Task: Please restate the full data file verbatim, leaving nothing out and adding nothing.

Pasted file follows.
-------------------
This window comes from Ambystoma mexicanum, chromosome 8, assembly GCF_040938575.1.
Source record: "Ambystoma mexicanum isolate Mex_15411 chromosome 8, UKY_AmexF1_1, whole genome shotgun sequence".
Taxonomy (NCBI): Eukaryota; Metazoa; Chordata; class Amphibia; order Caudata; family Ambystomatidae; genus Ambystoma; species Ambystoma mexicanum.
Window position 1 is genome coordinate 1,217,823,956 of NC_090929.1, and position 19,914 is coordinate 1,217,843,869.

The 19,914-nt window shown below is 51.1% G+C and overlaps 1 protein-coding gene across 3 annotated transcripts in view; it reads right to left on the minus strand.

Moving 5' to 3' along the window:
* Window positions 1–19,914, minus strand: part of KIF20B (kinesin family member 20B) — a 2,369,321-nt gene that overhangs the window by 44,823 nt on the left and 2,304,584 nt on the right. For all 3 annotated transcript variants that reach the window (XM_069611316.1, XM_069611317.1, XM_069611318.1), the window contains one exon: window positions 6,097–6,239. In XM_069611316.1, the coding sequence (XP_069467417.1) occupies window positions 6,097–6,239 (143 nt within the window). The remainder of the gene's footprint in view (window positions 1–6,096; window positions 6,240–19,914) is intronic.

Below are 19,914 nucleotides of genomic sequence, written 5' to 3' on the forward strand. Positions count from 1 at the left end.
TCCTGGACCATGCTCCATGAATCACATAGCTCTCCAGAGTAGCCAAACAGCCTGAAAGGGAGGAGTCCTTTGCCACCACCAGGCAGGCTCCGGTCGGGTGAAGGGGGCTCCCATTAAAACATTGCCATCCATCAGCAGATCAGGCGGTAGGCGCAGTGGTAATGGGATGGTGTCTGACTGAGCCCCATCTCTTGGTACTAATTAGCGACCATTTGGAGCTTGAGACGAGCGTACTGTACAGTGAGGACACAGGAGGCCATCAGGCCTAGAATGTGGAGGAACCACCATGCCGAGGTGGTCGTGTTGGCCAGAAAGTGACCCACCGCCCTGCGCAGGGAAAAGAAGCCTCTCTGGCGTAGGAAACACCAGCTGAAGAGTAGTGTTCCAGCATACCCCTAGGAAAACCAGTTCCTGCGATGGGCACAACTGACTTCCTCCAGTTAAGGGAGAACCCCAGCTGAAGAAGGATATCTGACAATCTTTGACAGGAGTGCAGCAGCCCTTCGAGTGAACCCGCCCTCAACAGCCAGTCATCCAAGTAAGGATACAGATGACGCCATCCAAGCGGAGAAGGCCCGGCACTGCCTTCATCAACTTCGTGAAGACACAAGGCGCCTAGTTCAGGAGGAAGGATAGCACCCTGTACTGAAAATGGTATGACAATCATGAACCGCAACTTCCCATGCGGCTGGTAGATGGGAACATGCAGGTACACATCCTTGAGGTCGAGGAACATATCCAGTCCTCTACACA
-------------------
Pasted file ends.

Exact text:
This window comes from Ambystoma mexicanum, chromosome 8, assembly GCF_040938575.1.
Source record: "Ambystoma mexicanum isolate Mex_15411 chromosome 8, UKY_AmexF1_1, whole genome shotgun sequence".
Taxonomy (NCBI): Eukaryota; Metazoa; Chordata; class Amphibia; order Caudata; family Ambystomatidae; genus Ambystoma; species Ambystoma mexicanum.
Window position 1 is genome coordinate 1,217,823,956 of NC_090929.1, and position 19,914 is coordinate 1,217,843,869.

The 19,914-nt window shown below is 51.1% G+C and overlaps 1 protein-coding gene across 3 annotated transcripts in view; it reads right to left on the minus strand.

Moving 5' to 3' along the window:
* Window positions 1–19,914, minus strand: part of KIF20B (kinesin family member 20B) — a 2,369,321-nt gene that overhangs the window by 44,823 nt on the left and 2,304,584 nt on the right. For all 3 annotated transcript variants that reach the window (XM_069611316.1, XM_069611317.1, XM_069611318.1), the window contains one exon: window positions 6,097–6,239. In XM_069611316.1, the coding sequence (XP_069467417.1) occupies window positions 6,097–6,239 (143 nt within the window). The remainder of the gene's footprint in view (window positions 1–6,096; window positions 6,240–19,914) is intronic.

Below are 19,914 nucleotides of genomic sequence, written 5' to 3' on the forward strand. Positions count from 1 at the left end.
TCCTGGACCATGCTCCATGAATCACATAGCTCTCCAGAGTAGCCAAACAGCCTGAAAGGGAGGAGTCCTTTGCCACCACCAGGCAGGCTCCGGTCGGGTGAAGGGGGCTCCCATTAAAACATTGCCATCCATCAGCAGATCAGGCGGTAGGCGCAGTGGTAATGGGATGGTGTCTGACTGAGCCCCATCTCTTGGTACTAATTAGCGACCATTTGGAGCTTGAGACGAGCGTACTGTACAGTGAGGACACAGGAGGCCATCAGGCCTAGAATGTGGAGGAACCACCATGCCGAGGTGGTCGTGTTGGCCAGAAAGTGACCCACCGCCCTGCGCAGGGAAAAGAAGCCTCTCTGGCGTAGGAAACACCAGCTGAAGAGTAGTGTTCCAGCATACCCCTAGGAAAACCAGTTCCTGCGATGGGCACAACTGACTTCCTCCAGTTAAGGGAGAACCCCAGCTGAAGAAGGATATCTGACAATCTTTGACAGGAGTGCAGCAGCCCTTCGAGTGAACCCGCCCTCAACAGCCAGTCATCCAAGTAAGGATACAGATGACGCCATCCAAGCGGAGAAGGCCCGGCACTGCCTTCATCAACTTCGTGAAGACACAAGGCGCCTAGTTCAGGAGGAAGGATAGCACCCTGTACTGAAAATGGTATGACAATCATGAACCGCAACTTCCCATGCGGCTGGTAGATGGGAACATGCAGGTACACATCCTTGAGGTCGAGGAACATATCCAGTCCTCTACACA